How DTC brands are evolving their social media strategies during crisis

Over the last few weeks brands have been grappling with how to stay in touch with their customers without feeling too promotion heavy or tone deaf. At the same time, the need to cut costs means many are pulling back marketing budgets, cutting out influencer relationships or focusing more on organic social media across Instagram and even TikTok.

Glossy spoke with a few DTC brands about how they’re making social media work for them during the ongoing pandemic.

Try new things that don’t require a ton of monetary investment
TikTok has been an attractive platform for brands over the last month as social distancing and quarantine has gone into effect across the country. A report from The New York Times showed a 15.4% increase in average daily traffic for TikTok from Jan. 21 to March 24. Part of the attraction to TikTok is that it doesn’t require a ton of monetary investment for brands at this stage, with most posting organically. Some brands, like E.l.f. Cosmetics and Tory Burch, are sponsoring challenges with corresponding hashtags as a way to gain traction on the platform, but for Thinx the goal was to make its presence feel really organic especially among the younger, Gen-Z audience on TikTok.  

“There are a lot of period-related hashtags trending on TikTok, and as a brand, we don’t feel it’s our place to be heavy handed with advertising [on the platform]. We want to engage people, and we know people are using and relying on us in this time,” said Hilary Fischer-Groban, vp of brand at Thinx.

Thinx decided to launch its own TikTok account last week after several employees throughout the company requested that the brand team at least test the platform. For the TikTok audience, Thinx is focusing on educating users about its products and how they work, but in a fun, lighthearted way — like tapping into some TikTok trends to explain what wearing Thinx products feels like and how to wash them.

“Now is a perfect time for us to be more proactive with new channels and explore channels in new ways. We launched a Thinx TikTok account, digging deep into our Spotify channel [for songs], and we’re using TikTok to share fun videos and just be creative,” said Fischer-Groban.

Fischer-Groban said, with so many people sitting at home and often unable to go to the grocery store to buy feminine products, TikTok felt like a great opportunity for the brand to be discovered and communicate how the product works.

Rely on your community for user-generated content
With photoshoots at a standstill, companies from MeUndies to Thinx are turning to trusted customers and influencers to produce content for product launches. That, of course, comes with challenges, in terms of directing customers and influencers to get the shoot the brand wants or needs from their bedroom or bathroom.

Thinx typically does a product photo shoot single week to capture new colors or new styles. Now, the brand has pivoted to relying on its brand ambassadors, or Thinx Leaders, to post their selfies to Instagram using the #ThinxLeaders hashtag, which has over 500 posts. Earlier in March, the company put a call out to its ambassadors asking them to educate their followers on how to use the company’s and share why the product works for them. Organic mentions for the brand are up 20% in the last month, and positive sentiment is up 55%, but the company declined to share specifics on sales.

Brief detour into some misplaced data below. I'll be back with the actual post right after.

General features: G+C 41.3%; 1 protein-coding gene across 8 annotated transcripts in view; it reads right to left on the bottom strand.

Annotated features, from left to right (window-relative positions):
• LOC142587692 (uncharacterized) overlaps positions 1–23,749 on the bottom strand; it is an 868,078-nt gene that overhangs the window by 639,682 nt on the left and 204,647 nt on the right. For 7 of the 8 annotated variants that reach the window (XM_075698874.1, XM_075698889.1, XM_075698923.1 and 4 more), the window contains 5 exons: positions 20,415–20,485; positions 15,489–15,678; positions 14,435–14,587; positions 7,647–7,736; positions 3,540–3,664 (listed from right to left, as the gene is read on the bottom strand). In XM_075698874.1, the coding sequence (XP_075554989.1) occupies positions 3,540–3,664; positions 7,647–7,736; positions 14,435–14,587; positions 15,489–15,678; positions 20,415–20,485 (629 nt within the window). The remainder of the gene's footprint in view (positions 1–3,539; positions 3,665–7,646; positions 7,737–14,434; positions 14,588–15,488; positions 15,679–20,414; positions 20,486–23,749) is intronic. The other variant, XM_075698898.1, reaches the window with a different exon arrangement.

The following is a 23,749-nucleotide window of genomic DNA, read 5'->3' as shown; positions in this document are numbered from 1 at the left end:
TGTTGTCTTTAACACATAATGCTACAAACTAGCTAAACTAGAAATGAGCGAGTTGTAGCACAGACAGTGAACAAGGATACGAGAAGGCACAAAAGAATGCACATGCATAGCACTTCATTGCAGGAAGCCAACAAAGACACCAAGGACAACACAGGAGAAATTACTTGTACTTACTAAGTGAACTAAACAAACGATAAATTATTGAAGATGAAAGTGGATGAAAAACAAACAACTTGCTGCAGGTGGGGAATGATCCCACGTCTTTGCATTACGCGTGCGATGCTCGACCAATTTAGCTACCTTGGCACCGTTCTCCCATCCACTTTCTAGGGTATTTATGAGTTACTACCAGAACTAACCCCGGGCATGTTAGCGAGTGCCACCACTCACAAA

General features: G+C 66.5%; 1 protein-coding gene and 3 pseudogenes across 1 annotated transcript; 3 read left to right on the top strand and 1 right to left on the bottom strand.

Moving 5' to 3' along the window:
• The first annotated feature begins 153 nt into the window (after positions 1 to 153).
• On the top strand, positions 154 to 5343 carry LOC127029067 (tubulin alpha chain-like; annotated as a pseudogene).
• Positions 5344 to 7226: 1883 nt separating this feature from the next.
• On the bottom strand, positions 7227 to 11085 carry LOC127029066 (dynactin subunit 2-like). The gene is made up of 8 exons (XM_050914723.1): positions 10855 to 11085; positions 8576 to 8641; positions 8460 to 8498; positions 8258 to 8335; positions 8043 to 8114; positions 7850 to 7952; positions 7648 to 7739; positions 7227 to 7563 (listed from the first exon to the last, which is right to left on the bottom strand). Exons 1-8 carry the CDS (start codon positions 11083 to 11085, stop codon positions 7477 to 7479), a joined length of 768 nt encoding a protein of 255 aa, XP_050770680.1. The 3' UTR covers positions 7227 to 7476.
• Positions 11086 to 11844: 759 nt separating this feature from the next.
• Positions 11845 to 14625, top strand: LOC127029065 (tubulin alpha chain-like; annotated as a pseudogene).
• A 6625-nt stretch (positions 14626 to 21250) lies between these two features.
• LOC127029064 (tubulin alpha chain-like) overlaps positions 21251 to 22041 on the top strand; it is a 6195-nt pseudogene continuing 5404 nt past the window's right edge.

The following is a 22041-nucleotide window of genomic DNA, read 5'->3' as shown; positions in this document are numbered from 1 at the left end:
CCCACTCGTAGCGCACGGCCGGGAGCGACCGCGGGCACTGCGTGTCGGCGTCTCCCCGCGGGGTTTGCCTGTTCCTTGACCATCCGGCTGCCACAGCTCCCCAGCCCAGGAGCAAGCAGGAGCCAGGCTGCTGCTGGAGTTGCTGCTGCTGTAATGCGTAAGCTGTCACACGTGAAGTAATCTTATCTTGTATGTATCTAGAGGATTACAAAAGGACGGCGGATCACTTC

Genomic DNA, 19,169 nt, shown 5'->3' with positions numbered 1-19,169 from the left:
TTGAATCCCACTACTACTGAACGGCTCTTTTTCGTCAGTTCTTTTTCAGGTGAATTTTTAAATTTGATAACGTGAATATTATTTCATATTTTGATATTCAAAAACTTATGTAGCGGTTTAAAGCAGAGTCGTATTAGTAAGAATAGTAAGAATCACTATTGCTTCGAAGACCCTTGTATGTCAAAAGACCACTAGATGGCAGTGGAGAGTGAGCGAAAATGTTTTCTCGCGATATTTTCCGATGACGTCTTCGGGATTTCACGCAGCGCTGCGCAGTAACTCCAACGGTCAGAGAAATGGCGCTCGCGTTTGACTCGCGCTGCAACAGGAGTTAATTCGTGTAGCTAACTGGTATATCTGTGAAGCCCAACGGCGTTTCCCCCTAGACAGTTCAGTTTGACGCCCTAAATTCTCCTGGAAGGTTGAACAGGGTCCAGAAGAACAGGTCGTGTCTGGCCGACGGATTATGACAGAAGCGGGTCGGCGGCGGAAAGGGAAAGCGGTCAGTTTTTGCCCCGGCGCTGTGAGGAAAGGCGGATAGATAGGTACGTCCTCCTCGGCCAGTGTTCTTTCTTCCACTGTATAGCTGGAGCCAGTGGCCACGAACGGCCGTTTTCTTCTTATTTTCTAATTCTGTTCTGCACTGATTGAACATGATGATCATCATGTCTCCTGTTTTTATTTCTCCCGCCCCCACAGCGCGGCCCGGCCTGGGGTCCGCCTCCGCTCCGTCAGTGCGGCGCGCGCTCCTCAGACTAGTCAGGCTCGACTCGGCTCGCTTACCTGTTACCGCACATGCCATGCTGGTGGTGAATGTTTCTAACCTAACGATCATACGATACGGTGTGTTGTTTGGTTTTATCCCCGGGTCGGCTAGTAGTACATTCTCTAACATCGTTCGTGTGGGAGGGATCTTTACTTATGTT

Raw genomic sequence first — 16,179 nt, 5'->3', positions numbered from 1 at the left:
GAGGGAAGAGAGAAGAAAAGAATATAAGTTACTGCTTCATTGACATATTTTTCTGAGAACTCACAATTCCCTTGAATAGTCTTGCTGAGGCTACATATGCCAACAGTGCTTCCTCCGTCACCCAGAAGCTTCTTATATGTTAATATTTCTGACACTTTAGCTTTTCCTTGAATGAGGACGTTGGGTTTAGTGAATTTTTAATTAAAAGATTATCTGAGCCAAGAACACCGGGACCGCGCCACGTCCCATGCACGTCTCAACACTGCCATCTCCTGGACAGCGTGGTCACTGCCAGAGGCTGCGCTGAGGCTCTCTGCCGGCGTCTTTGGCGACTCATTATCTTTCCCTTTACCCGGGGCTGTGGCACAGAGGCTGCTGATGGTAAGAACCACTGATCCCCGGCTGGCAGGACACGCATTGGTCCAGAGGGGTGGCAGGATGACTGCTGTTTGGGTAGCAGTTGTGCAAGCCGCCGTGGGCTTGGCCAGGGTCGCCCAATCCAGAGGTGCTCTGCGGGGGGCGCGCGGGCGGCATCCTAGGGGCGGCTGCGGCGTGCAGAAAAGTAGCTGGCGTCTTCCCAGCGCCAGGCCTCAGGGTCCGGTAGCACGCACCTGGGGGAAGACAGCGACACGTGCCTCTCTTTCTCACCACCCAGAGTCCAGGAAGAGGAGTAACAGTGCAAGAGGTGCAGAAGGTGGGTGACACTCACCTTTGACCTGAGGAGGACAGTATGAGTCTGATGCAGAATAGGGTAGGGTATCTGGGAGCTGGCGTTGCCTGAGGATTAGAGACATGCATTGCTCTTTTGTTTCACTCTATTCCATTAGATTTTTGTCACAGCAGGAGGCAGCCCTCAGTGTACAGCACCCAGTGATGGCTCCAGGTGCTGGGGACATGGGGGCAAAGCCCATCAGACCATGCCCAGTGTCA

“We are launching a beautiful fashion-forward print in June, and it will be an entirely UGC campaign. It has been interesting seeing our team pivot to directing, in order to get quality marketing assets in someone’s home,” said Fischer-Groban.

MeUndies is taking a similar approach, seeking out customers through Instagram who are willing to share selfies wearing the latest products. Now MeUndies sends new products to those customers and reposts their photos to the MeUndies account.

“It used to be that people were not very open to posting pics from home in underwear, but now that is the new reality; people are more willing to share their work-from-home outfits. We are working with what we’ve got,” said Greg Fass, director of brand at MeUndies. The company has used this tactic in the past, but is currently seeing a big uptick in user generated content. Over the last three weeks, the amount of user-generated content tagged with MeUndies is up 70% week-over-week.

Don’t stop promoting products on social, just evolve your tone
Most brands are unsure of how to talk to customers on social media and continue selling product without coming across as tone-deaf. Many are turning to Instagram Live as a way to engage people and feature product, whether that’s through a live yoga class or a Q&A with a brand founder.

“There is a lot of tough news out there, and as a brand, we feel our role is to provide expertise around periods and health, and also educate and entertain in some way. A lot of our content that is not related to the pandemic, and we’ve seen a positive response to that,” said Fischer-Groban. One post from a Thinx Ambassador (and employee) has nearly 76,000 views on TikTok.

The company has shifted to posting more wellness-focused messaging on Instagram posts, and its Instagram Live videos have focused on topics including, “Stress and your period,” and “Cannabis and PMS,” she said. In addition, the company has hosted workout classes on Instagram Live including a recent yoga session focused on relieving PMS.

Overall, Thinx said rethinking the entire content plan for social media and examining tone has been key to continuing to drive sales and keep customers engaged.

“We had to look really closely at all of our content and completely audit the tone. It’s a universal challenge for brands right now. Phrases that felt OK a few weeks ago, like “stocking up” — we have to make a conscious choice around that now,” she said.

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